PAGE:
- DOJ appropriately provided the Court with a comprehensive explanation of Russia's election interference, including evidence that Russia courted another Trump campaign adviser, Papadopoulos, and that Russian agents previewed their hack and dissemination of stolen emails. In claiming that there is "no evidence of any cooperation or conspiracy between Page and Papadopoulos," the Majority misstates the reason why DOJ specifically explained Russia's courting of Papadopoulos. Papadopoulos's interaction with Russian agents, coupled with real-time evidence of Russian election interference, provided the Court with a broader context in which to evaluate Russia's clandestine activities and Page's history and alleged contact with Russian officials. Moreover, since only Page REDACTED, no evidence of a separate conspiracy between him and Papadopoulos was required. DOJ would have been negligent in omitting vital information about Papadopoulos and Russia's concerted efforts.
- In its Court filings, DOJ made proper use of news coverage. The Majority falsely claims that the FISA materials "relied heavily" on a September 23, 2016 Yahoo! News article by Michael Isikoff and that this article "does not corroborate the Steele Dossier because it is derived from information leaked by Steele himself." In fact, DOJ referenced lsikoff's article, alongside another article the Majority fails to mention, not to provide separate corroboration for Steele's reporting, but instead to inform the Court of Page's public denial of his suspected meetings in Moscow, which Page also echoed in a September 25, 2016 letter to FBI Director Comey.
- The Majority's reference to Bruce Ohr is misleading. The Majority mischaracterizes Bruce Ohr's role, overstates the significance of his interactions with Steele, and misleads about the timeframe of Ohr's communication with the FBI. In late November 2016, Ohr informed the FBI of his prior professional relationship with Steele and information that Steele shared with him (including Steele's concern about Trump being compromised by Russia). He also described his wife's contract work with Fusion GPS, the firm that hired Steele separately. This occurred weeks after the election and more than a month after the Court approved the initial FISA application. The Majority describes Bruce Ohr as a senior DOJ official who "worked closely with the Deputy Attorney General, Yates and later Rosenstein," in order to imply that Ohr was somehow involved in the process, but there is no indication this is the case. Bruce Ohr is a well-respected career professional whose portfolio is drugs and organized crime, not counterintelligence. There is no evidence that he would have known about the Page FISA applications and their contents. The Majority's assertions, moreover, are irrelevant in determining the veracity of Steele's reporting. By the time Ohr debriefs with the FBI, it had already terminated Steele as a source and was independently corroborating Steele's reporting about Page's activities. Bruce Ohr took the initiative to inform the FBI of what he knew, and the Majority does him a grave disservice by suggesting he is part of some malign conspiracy.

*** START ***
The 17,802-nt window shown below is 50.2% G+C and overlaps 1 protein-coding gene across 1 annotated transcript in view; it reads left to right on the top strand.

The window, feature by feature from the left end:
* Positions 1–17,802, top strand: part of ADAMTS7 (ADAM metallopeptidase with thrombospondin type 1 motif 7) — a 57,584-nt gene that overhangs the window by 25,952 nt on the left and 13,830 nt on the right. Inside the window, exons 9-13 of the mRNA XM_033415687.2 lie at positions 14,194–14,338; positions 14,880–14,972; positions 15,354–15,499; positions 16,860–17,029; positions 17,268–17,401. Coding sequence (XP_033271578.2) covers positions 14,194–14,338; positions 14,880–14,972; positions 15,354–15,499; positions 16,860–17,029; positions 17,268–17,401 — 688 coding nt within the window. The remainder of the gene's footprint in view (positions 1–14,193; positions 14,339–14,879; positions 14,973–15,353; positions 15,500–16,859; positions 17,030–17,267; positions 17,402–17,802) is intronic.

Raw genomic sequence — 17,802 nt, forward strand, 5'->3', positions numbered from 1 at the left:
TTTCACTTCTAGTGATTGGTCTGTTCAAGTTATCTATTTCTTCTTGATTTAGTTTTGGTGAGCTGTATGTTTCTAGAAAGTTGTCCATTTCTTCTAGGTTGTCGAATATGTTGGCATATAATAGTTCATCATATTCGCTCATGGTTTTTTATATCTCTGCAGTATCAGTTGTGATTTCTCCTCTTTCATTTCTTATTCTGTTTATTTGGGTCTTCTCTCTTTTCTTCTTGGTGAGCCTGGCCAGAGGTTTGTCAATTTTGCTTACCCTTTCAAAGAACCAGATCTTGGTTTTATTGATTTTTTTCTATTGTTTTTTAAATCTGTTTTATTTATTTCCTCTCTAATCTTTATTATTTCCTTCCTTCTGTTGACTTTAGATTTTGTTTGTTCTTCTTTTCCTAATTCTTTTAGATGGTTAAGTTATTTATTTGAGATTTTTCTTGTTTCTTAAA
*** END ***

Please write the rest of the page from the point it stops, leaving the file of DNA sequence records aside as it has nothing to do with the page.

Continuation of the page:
- Finally, Peter Strzok and Lisa Page's text messages are irrelevant to the FISA application. The Majority gratuitously includes reference to Strzok and Page at the end of their memorandum, in an effort to imply that political bias infected the FBl's investigation and FISA applications. In fact, neither Strzok nor Page served as affiants on the applications, which were the product of extensive and senior DOJ and FBI review. In demonizing both career professionals, the Majority accuses them of "orchestrating leaks to the media" — a serious charge; omits inconvenient text messages, in which they critiqued a wide range of other officials and candidates from both parties; does not disclose that FBI Deputy Director McCabe testified to the Committee that he had no idea what Page and Strzok were referring to in their "insurance policy" texts; and ignores Strzok's acknowledged role in preparing a public declaration, by then Director Comey, about former Secretary Clinton's "extreme carelessness" in handling classified information, which greatly damaged Clinton's public reputation in the days just prior to the presidential election.